by Diane Payne
March 30, 2017
This March 23rd meeting of the School Reform Commission had been posted on the School District (SD) website for months as a regularly scheduled Action Meeting. For some reason, many of those who called the district to sign up to speak were told they had to speak on the topic of next year’s budget. APPS sent an email to the SRC requesting that they inform the district employees who take registration information that the district had never posted this as a budget meeting and that the public cannot be barred from speaking on general topics at any SRC Action Meeting.
Before we begin to look at the only topic on the meeting agenda—the adoption of the $2.8 billion lump sum budget—we should examine the ways in which the SRC continues to shut the public out of the process, withhold information that should be readily available, and violate the letter and spirit of the Sunshine Act.
The 2016 Commonwealth Court-ordered settlement of the suit brought by APPS after SRC violations of the Sunshine Act stipulates that resolutions must be posted two weeks prior to each meeting. However, there was no text or description of the resolution listed posted prior to this meeting. APPS sent an email to Chair Joyce Wilkerson asking why the SRC neglected to post the resolution summary. Ms. Wilkerson replied that the budget was not ready for posting and that the resolution could not be posted until a day or two before the meeting. Thus, the resolution would be treated as a “walk-on”; members of the public could sign up to speak on it at the beginning of the meeting.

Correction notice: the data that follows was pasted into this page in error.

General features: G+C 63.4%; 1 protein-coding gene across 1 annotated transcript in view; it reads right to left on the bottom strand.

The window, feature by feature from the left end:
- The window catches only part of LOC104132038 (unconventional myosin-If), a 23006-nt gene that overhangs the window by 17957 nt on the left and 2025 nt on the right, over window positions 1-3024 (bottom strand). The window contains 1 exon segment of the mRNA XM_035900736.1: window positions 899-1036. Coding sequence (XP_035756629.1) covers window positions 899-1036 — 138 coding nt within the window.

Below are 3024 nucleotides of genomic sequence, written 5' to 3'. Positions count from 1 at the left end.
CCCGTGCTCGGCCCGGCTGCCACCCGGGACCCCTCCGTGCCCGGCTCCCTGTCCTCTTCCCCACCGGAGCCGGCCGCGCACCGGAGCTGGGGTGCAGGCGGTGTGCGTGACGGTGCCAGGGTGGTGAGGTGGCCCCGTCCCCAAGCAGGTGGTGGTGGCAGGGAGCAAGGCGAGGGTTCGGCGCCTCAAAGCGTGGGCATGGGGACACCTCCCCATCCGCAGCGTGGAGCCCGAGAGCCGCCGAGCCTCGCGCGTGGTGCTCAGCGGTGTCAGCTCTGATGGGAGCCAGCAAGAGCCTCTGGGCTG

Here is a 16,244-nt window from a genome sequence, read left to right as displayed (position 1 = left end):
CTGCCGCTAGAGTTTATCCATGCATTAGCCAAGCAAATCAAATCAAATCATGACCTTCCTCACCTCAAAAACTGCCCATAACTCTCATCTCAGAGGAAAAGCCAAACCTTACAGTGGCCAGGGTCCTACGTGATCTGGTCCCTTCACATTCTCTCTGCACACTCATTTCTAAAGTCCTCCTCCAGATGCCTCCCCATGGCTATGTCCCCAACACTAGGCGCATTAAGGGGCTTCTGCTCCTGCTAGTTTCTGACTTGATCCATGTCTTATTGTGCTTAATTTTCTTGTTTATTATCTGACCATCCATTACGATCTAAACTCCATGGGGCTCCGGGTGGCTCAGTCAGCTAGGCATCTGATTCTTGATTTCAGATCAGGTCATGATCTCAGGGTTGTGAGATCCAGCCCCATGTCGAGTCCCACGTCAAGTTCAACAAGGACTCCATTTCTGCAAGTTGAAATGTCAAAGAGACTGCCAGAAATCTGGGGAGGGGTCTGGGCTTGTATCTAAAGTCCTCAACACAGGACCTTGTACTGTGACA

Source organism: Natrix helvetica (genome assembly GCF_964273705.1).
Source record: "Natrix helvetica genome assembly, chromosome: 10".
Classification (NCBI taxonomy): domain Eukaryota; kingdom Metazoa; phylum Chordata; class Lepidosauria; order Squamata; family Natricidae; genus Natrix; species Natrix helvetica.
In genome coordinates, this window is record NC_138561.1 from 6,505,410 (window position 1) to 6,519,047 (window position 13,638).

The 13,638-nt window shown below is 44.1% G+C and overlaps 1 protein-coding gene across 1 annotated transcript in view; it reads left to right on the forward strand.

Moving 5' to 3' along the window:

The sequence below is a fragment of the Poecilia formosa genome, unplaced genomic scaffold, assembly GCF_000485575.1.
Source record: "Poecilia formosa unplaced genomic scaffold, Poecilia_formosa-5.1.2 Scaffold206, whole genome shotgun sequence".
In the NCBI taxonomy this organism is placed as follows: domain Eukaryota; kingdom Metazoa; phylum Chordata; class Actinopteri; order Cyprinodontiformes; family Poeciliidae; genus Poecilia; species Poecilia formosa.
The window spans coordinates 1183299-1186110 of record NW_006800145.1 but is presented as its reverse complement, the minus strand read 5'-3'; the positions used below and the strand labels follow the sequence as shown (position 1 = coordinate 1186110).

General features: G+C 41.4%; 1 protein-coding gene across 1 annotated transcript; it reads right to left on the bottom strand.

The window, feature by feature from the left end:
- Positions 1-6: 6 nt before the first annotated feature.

We are talking about a $2.8 billion dollar budget here. The city’s budget is approximately $4 billion. Of course, the city posts its budget about a month before their months-long committee process begins, during which the public has at least two opportunities to speak to City Council on it. The SRC voted on this budget BEFORE the public was able to read it. There was a quick power-point presentation on the major points presented by Chief Financial Officer Uri Monson before the SRC voted to approve. This episode carries on the tradition of the SRC’s treating the public’s right to know as a minor point.